People are much less worried about coming home to their families. It hasn’t been the fomite disease we were all worried about initially, worried we’d give our kids COVID from our shoes. But there’s still the concern. Every time you get a runny nose or a sore throat you need to get tested, and you worry about what if you infected your family.
Q: So will you and your colleagues be able to take a break over the holidays?
We’ll see what happens. We’re just now starting to feel like we’re seeing the post-Thanksgiving numbers. But I think that even without having to do extra shifts in the ED, certainly for someone like me doing COVID response, there’s always a huge number of issues to work through. We just got the monoclonal antibodies, which is great, but that’s a whole new workflow.
I think what is going to bother people the most is that we are in lockdown. Kind of longing for that relaxation and time with family that we’re all kind of craving.
Q: It sounds like things are hard, but the hospital is in a relatively good place.
I was deployed to the Navajo Nation and helped with their surge in May in Gallup, New Mexico, and that is much, much harder than what we’ve faced in the Bay Area. In Gallup, at Indian Health Service, they were incredible in just the can-do attitude with way fewer resources than we have here. As of this summer, they had had the worst per capita surge in the country. They redesigned their ED essentially by cutting every room in half, hanging plastic on hooks you would use to hang your bicycle wheel. They hung thick plastic and right there doubled their capacity of patients they could see.
Our tents at UCSF are these blue medical tents with HVAC systems, heaters, negative pressure. They are really nice. There they had what looked like beach cabanas — open walls with just a tent overhead. In March and April they were taking care of patients in the snow. In the summer, it was hot and windy. When I was there, almost every single one of my patients had COVID.
That level of intensity was not something we had to go through in the Bay Area. Not to say that it’s easy [here]; I just told you all the ways it’s hard. But everything is relative. In terms of the COVID landscape, we have been very lucky.
Q: The Bay Area was early to close and has had stricter regulations than many parts of the country. As someone directly affected, what do you think of the response?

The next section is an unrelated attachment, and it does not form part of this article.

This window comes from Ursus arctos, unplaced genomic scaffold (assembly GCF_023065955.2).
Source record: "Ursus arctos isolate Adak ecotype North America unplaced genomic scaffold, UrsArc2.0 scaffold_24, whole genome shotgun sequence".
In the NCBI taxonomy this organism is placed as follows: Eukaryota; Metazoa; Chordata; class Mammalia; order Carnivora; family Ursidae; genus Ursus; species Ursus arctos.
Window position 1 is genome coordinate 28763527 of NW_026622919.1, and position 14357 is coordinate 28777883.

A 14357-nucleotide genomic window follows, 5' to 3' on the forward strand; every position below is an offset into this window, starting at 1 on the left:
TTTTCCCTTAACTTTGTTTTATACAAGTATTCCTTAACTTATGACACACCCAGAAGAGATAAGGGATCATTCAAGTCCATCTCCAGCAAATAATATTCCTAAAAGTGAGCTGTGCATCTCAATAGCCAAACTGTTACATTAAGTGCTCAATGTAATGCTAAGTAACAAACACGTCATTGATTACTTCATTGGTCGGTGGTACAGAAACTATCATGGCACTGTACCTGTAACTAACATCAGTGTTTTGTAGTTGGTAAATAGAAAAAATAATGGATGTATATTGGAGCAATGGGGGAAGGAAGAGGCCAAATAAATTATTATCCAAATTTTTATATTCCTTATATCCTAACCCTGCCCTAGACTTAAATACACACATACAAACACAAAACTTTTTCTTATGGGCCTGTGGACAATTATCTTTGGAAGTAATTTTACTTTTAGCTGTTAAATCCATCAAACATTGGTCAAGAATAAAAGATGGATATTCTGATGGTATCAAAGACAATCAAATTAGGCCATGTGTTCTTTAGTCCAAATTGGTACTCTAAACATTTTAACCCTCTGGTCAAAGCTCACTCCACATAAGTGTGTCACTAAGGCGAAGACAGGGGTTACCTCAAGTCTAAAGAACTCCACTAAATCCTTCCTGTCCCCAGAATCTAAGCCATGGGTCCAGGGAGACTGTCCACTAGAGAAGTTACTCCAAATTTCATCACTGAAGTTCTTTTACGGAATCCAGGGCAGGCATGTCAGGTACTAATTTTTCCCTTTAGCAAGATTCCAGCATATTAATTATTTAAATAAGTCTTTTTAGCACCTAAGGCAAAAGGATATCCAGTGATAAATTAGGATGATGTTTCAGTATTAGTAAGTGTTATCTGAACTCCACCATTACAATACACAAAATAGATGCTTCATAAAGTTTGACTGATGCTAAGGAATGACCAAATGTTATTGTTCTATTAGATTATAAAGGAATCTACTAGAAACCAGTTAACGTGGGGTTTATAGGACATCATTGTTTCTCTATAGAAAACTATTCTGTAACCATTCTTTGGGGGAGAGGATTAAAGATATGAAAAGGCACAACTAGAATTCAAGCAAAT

I think that we have benefited from early closures, unquestionably, when we did our shelter-in-place in March and probably saved 80,000 lives. It was really a tremendous and a bold move.
We’ve done some things well and other things not so well. We were very late to implement closures in a targeted fashion. Restaurants and dining reopened this summer, and a lot of us couldn’t figure out why indoor dining was open. Why is indoor dining something we need to even be considering when we’ve just barely flattened our curve? It was very predictable that cases would go up when dining happened. And they did.
We need to evaluate what is more important for our society and well-being, and to say what is the risk associated with that activity. Schools are of high social value. And [the closures are] really hard for kids. We’re seeing a lot of adolescents with suicidal ideation brought to the emergency department, which is related to school closure. I would put dining and restaurants as being of minimal social importance and very high risk.
We could have done this better. Closing [down society] when numbers go up is reasonable and that saves lives. But I think we know enough that it should not be an across-the-board closing. I mean, with this latest order, they temporarily closed [park playgrounds]. And we’ve been telling people to go outside. It’s like, what? Are you kidding?KHN (Kaiser Health News) is a national newsroom that produces in-depth journalism about health issues. Together with Policy Analysis and Polling, KHN is one of the three major operating programs at KFF (Kaiser Family Foundation). KFF is an endowed nonprofit organization providing information on health issues to the nation.